Getting the industry to 2050

Redwood Comment
Published:  08 January, 2020
Dr Mike Redwood

We are now entering the third decade of the new millennium and are in sight of that far-off year of 2050. Only three decades to go. A look back at the last three decades of the leather industry is not reassuring.

On the positive side, as we started writing environmental manuals in the early 90s, the industry switched its attitude to all aspects of waste management to a pro-active can-do one. Our machinery suppliers became serious about producing machines that helped with quality, productivity while reducing inputs of water, power and chemicals. Increasingly old, smaller tanneries with poor facilities closed and were replaced by fewer larger, modern, better located ones. And we, with a push from the brands, set up one of the world’s leading auditing bodies for environmental matters.

Yet, in a mere three decades we trashed the reputation of chromium as a tanning material and had thousands of tanneries turning up at trade fairs offering “chrome free” or “metal free” leathers without thought for the implications, or accuracy, of what they were promoting. We stayed quiet as thousands of low-grade tanneries continued all round the world behaving in quite horrendous ways towards their employees and their local environment. And the success of the new auditing meant that we watched as throughout the supply chain skilled buyers were replaced by less costly staff who could not tell whether a tannery was working honestly or not.

Badly made leather will quickly do irreparable harm
In doing all that we confused our responsibilities for both our industrial methodology and any understanding of branding, not realising that badly made leather will quickly do irreparable harm to the overall image of leather as a material wherever the leather is produced or the offences committed. Advertising that “we are different” on the basis that “we behave responsibly” is a meaningless approach and only serves to emphasise that leather is a problematic material.

Quietly through the nineties and noughties we ignored the implications of attacks on kangaroo leather and reptile leather, without developing a position. We stood away assuming the band of fanatics not worth engaging as they developed their funding, their narrative and their indoctrination of younger generations, particularly online.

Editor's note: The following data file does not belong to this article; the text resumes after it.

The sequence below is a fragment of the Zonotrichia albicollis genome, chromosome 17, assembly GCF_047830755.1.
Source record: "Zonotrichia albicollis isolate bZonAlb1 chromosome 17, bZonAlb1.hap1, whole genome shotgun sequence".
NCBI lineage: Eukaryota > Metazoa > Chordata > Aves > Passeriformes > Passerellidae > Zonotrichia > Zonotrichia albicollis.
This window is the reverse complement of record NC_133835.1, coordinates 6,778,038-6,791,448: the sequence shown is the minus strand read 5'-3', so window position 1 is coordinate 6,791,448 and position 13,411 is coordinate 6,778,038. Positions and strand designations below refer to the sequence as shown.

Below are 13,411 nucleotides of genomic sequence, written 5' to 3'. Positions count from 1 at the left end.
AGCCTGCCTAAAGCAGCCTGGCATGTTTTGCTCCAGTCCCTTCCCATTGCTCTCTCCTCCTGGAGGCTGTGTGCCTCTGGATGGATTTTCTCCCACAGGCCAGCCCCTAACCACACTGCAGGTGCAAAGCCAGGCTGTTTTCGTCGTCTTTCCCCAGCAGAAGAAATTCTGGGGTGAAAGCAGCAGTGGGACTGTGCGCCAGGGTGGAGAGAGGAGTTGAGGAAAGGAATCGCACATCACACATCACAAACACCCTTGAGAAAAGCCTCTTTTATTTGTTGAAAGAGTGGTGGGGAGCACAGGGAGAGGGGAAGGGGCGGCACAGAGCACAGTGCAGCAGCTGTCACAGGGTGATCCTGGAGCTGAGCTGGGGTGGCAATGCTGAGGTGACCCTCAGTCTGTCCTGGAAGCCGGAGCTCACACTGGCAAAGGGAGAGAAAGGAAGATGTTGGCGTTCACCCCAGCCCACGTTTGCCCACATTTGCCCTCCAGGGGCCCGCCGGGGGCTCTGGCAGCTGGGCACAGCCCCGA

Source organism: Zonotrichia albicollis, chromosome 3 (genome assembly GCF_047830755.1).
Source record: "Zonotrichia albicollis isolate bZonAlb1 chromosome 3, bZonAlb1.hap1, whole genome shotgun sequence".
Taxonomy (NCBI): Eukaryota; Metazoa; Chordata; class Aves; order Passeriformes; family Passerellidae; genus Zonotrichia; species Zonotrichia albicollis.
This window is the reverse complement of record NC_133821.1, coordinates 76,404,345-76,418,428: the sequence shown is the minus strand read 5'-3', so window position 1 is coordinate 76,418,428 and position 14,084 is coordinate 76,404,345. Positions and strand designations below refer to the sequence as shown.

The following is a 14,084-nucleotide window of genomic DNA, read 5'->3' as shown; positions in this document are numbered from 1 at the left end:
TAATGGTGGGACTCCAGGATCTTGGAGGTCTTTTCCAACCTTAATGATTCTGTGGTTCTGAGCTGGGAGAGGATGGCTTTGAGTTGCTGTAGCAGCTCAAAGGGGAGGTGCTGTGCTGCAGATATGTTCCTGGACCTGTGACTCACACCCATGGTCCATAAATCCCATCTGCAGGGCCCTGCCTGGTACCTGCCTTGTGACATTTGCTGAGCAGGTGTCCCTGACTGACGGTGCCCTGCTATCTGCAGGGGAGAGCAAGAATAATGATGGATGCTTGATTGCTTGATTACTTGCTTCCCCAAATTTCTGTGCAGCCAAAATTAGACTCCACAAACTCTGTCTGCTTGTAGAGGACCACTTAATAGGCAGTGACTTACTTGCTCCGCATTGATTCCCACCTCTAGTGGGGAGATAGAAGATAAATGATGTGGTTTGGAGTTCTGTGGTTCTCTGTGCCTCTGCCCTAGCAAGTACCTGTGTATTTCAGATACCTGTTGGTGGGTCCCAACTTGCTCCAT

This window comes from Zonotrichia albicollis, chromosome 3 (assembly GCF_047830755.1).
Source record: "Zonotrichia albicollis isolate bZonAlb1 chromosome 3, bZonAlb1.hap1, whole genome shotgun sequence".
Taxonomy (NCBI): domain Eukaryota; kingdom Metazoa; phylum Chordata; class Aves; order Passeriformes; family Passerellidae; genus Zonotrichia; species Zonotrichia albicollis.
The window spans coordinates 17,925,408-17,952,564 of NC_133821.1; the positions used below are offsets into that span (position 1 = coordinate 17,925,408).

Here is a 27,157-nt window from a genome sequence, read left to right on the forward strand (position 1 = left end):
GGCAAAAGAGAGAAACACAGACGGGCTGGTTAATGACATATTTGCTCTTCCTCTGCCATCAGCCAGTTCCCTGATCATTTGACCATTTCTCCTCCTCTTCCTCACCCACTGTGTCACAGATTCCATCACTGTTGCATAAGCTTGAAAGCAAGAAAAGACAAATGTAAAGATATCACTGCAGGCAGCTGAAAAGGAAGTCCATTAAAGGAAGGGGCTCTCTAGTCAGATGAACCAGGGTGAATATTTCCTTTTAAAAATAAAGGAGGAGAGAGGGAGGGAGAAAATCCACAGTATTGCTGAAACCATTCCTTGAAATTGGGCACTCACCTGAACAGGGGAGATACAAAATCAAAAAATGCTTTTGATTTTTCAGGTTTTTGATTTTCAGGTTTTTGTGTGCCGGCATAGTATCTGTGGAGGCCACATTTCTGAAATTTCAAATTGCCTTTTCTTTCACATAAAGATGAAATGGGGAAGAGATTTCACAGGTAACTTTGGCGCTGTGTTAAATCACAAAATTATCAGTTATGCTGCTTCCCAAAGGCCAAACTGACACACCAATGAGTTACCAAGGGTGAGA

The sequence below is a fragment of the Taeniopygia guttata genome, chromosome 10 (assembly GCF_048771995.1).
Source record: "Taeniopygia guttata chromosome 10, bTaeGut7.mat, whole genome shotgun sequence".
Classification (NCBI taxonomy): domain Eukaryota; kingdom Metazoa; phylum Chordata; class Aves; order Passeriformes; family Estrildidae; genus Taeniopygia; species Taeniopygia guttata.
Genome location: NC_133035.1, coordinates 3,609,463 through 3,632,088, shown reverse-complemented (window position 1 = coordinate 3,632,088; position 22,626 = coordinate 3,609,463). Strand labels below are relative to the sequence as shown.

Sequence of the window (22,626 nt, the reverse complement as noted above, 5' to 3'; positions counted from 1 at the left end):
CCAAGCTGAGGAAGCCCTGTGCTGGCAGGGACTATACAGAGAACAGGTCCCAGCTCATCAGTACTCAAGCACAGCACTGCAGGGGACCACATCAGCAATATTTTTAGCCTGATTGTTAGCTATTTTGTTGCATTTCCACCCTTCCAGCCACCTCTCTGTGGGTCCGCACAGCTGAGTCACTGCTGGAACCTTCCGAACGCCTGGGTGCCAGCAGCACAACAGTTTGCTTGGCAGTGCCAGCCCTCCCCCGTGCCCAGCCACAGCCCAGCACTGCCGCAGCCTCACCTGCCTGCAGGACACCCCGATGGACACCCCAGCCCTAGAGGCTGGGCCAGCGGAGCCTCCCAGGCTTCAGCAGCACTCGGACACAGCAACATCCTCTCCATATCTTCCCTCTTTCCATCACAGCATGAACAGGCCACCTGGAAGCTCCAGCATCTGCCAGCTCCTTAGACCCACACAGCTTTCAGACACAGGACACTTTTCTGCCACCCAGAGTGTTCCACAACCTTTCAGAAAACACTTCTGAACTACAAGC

Concurrently hundreds of firms in China and elsewhere were making horrendous plastic-coated textiles using solvents that were deadly for the workforce and calling it “synthetic leather” - even putting the term in the company name. They started invading trade shows all round the world.

This was the moment we should have been protecting the term leather rather than indignantly complaining today. Not that we are wrong to complain, but we should not forget that we let it happen. Leather is our material, nobody else’s, and if we lose control of the narrative, we can blame no one but ourselves.

You might think all this harsh, but do remember that for much of the last three decades our main representative bodies were quite dysfunctional, as they argued over membership related to free trade. Given the sudden change in the position of the U.S., this sounds strange today, but it was a dominant issue for a long time, coinciding with the battle to adapt to the dramatic change created by the entry of China into a dominant position in many supply chains.

You might look at this history from a different perspective or argue with some of the detail, but the underlying facts remain that the leather industry enters the new decade in a bad place with a lot to do, and not so much time. Yet today, although we remain too fragmented, our main trade associations are generally rejuvenated and working better. They have a big task.

We have to quickly regain our reputation, and put right all the elements needed to justify arguments that leather is one of the most sustainable materials. We must reclaim the term leather and honour and control its proper development as tanneries find themselves producing more hybrid materials and working with other biomaterials.

For there is no doubt that while we have been sleeping, the world has changed. We can recover our narrative, but the consumer world is different. In the next three decades we will see that in many instances tanneries will be changing dramatically in order to continue to prosper.

Mike Redwood
January 8, 2020

mike@internationalleathermaker.com
Follow Dr Mike Redwood on twitter: @michaelredwood

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